There is physical nakedness, and there is emotional nakedness. Mattila gives us the first at the end of the dance, and she gives us the second at the end of the opera, when, after a devouring kiss and a scary spell of heavy breathing, she hangs her head backward over the lip of the stage and delivers the final part of her monologue: “Ah, I have kissed your mouth, Jochanaan.” No one will soon forget the desperation in her tone and on her face—the desperation of one who has performed the most extreme act and is still trapped in an agony of dissatisfaction. To this Salome, Herod’s closing words—“Kill that woman!”—may sound merciful.

Not this time, and I have a suspicion that she did not four years ago either – opera folks are so used to bad acting, if a singer even remotely attempts to act, they are ecstatic – so sad. Of course, when expectations are so low, anything is better than absolute nothing, plus there’s always the singing to save the day…

LA Times was looking for something different:

Karita Mattila. Naked. Those three words have been on the mind of practically every New York opera fan for the last month as the Finnish soprano strips bare in the Metropolitan Opera’s revival of “Salome” by Richard Strauss.

On Saturday, the company will broadcast the opera live in HD to movie theaters around the country. While those at the Met will see Mattila go full frontal during the Dance of the Seven Veils, those of us at the movies will see something, well, much more restrained.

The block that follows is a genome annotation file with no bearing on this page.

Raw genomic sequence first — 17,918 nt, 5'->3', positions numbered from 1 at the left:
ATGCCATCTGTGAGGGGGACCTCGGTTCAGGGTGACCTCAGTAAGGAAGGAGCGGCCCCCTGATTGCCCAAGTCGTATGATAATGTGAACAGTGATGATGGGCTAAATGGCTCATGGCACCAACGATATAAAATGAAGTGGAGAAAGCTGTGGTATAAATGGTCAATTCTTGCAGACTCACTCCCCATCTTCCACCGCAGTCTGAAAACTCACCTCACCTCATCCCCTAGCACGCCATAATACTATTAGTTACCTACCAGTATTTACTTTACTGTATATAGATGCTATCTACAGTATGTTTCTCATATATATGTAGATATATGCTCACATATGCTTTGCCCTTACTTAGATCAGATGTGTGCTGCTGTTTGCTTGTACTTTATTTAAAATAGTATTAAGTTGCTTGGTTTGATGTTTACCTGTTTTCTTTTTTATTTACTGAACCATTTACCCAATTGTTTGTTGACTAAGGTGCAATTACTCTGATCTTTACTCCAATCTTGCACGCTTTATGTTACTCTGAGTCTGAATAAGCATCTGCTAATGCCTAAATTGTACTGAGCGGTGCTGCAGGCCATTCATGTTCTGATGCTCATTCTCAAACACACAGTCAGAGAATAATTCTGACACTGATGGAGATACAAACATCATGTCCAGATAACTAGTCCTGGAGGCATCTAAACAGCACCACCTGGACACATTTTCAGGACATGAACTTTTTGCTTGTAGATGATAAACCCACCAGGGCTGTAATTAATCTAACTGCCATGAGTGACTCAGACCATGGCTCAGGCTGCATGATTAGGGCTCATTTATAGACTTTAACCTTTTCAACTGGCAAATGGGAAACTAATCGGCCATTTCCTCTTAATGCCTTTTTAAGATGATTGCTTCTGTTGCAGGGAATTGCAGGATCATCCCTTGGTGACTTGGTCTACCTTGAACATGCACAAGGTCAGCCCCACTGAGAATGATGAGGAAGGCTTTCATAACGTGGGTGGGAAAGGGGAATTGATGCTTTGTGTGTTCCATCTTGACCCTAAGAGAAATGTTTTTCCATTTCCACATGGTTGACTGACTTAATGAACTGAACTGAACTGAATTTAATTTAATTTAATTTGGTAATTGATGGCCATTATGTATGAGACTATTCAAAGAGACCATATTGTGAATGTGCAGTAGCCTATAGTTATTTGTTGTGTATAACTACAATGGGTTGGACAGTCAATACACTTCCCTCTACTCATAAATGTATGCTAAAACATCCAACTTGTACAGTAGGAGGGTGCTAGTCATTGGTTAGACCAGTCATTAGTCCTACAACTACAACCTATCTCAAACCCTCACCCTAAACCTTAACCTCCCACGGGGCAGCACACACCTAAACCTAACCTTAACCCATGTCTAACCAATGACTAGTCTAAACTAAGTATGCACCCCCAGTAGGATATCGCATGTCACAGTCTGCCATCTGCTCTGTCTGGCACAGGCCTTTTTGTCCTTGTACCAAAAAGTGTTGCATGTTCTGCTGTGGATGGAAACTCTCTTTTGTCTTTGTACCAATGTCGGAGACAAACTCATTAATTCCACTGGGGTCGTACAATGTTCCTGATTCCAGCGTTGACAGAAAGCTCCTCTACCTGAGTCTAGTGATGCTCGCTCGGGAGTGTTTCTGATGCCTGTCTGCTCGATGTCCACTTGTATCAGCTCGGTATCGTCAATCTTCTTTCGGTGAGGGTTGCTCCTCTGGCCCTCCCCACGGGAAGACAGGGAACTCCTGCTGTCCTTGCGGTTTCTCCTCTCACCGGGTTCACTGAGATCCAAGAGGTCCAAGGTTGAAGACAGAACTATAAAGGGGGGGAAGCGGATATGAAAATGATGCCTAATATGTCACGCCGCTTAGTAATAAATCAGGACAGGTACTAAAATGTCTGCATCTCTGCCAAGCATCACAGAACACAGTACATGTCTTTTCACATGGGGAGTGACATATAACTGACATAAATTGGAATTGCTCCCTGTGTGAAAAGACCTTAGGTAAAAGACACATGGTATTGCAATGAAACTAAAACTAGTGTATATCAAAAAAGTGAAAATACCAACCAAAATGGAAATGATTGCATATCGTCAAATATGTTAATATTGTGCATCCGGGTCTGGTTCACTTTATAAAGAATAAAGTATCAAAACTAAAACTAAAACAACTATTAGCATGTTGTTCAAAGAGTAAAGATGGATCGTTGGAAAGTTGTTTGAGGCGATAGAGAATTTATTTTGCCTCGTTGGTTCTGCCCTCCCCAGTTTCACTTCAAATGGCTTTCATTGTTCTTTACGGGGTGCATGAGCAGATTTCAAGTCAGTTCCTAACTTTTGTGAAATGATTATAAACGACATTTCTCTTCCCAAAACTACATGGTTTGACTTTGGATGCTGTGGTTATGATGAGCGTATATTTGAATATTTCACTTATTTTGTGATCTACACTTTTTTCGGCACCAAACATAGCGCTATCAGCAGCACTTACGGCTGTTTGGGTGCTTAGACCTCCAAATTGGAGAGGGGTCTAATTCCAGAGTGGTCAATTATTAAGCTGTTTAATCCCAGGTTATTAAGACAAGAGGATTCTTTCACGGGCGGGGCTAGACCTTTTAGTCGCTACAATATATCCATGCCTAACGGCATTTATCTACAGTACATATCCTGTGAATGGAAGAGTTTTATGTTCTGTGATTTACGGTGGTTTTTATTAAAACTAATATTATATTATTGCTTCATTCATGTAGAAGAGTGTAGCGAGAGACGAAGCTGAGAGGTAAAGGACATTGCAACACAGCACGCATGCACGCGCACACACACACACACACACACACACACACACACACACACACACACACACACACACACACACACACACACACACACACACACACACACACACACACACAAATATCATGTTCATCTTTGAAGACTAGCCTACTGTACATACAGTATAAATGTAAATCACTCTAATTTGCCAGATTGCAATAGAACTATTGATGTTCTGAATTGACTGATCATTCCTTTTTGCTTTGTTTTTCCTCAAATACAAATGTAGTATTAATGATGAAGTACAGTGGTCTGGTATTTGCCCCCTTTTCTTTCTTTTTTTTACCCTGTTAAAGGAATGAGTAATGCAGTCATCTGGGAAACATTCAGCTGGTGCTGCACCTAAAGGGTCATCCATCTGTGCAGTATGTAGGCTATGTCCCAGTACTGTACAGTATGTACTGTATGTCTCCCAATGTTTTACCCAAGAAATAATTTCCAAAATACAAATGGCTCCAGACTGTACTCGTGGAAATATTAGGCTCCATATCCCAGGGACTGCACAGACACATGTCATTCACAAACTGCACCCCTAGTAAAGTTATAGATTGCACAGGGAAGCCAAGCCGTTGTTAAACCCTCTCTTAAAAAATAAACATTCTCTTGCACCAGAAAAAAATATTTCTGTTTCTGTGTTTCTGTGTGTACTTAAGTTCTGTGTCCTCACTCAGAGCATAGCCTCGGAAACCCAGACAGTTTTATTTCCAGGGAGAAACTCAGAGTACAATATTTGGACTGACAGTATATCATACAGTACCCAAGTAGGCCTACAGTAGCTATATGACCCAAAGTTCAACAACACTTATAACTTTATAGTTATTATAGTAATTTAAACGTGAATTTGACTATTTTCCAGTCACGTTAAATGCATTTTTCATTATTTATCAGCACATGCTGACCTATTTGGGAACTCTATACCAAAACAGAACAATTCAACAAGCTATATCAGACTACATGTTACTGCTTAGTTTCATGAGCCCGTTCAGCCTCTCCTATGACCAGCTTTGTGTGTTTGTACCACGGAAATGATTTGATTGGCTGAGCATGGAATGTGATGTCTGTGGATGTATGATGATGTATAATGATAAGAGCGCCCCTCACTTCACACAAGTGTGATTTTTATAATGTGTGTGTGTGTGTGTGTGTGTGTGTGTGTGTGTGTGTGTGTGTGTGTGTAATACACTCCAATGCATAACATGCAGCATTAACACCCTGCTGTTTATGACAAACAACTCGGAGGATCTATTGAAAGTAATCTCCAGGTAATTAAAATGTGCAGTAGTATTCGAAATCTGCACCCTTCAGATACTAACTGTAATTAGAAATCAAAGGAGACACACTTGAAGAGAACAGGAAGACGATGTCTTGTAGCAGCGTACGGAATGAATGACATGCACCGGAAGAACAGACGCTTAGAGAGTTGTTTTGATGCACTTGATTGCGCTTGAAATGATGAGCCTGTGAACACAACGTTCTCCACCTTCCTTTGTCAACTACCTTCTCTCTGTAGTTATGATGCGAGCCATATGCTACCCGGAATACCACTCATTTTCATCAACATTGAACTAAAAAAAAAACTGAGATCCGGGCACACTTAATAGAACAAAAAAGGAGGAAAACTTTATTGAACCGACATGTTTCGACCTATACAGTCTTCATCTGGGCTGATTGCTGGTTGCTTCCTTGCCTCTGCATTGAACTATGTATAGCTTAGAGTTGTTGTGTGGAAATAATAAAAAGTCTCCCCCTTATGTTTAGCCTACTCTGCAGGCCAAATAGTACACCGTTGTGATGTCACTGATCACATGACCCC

“You’ll see the camera pan away from her as she does the dance,” a Met spokesman told Culture Monster. “Either it will pan discreetly away to the audience, or it will do a close-up of her face.”

You know what? If I saw Mattila naked in yesterday’s broadcast, I would sue the Met for emotional distress – it would have been like seeing your grandmother attempt a striptease on your Viagra-infused grandfather – psychological damage forever… Mattila attempted to dance with such awfully uncoordinated moves that one wonders why the opera was not over with “Kill that woman!” right after she was done dancing. Please, stick with your singing, if you cannot act or dance, talk to the production director and make sure your part is crafted in a way as to support your good qualities and minimize your bad qualities. But am I simply being mean here?